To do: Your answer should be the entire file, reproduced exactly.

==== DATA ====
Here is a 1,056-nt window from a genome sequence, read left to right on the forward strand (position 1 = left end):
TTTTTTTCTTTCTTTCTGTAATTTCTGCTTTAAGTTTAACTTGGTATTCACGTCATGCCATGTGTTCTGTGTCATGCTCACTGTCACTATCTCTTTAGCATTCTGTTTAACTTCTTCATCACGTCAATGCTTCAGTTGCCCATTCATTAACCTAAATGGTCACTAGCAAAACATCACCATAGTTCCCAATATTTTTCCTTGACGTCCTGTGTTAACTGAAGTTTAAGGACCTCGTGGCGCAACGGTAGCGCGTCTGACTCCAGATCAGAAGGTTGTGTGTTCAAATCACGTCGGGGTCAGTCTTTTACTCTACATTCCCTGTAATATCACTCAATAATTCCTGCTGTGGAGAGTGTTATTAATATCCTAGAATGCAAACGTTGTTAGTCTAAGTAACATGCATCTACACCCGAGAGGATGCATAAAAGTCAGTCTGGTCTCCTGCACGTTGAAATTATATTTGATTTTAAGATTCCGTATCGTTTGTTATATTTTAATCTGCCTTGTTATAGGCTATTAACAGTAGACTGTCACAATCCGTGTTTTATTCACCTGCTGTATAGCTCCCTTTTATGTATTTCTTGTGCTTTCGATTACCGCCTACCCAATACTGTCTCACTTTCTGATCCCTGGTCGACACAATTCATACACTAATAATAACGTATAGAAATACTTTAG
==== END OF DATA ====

Here is a 1,056-nt window from a genome sequence, read left to right on the forward strand (position 1 = left end):
TTTTTTTCTTTCTTTCTGTAATTTCTGCTTTAAGTTTAACTTGGTATTCACGTCATGCCATGTGTTCTGTGTCATGCTCACTGTCACTATCTCTTTAGCATTCTGTTTAACTTCTTCATCACGTCAATGCTTCAGTTGCCCATTCATTAACCTAAATGGTCACTAGCAAAACATCACCATAGTTCCCAATATTTTTCCTTGACGTCCTGTGTTAACTGAAGTTTAAGGACCTCGTGGCGCAACGGTAGCGCGTCTGACTCCAGATCAGAAGGTTGTGTGTTCAAATCACGTCGGGGTCAGTCTTTTACTCTACATTCCCTGTAATATCACTCAATAATTCCTGCTGTGGAGAGTGTTATTAATATCCTAGAATGCAAACGTTGTTAGTCTAAGTAACATGCATCTACACCCGAGAGGATGCATAAAAGTCAGTCTGGTCTCCTGCACGTTGAAATTATATTTGATTTTAAGATTCCGTATCGTTTGTTATATTTTAATCTGCCTTGTTATAGGCTATTAACAGTAGACTGTCACAATCCGTGTTTTATTCACCTGCTGTATAGCTCCCTTTTATGTATTTCTTGTGCTTTCGATTACCGCCTACCCAATACTGTCTCACTTTCTGATCCCTGGTCGACACAATTCATACACTAATAATAACGTATAGAAATACTTTAG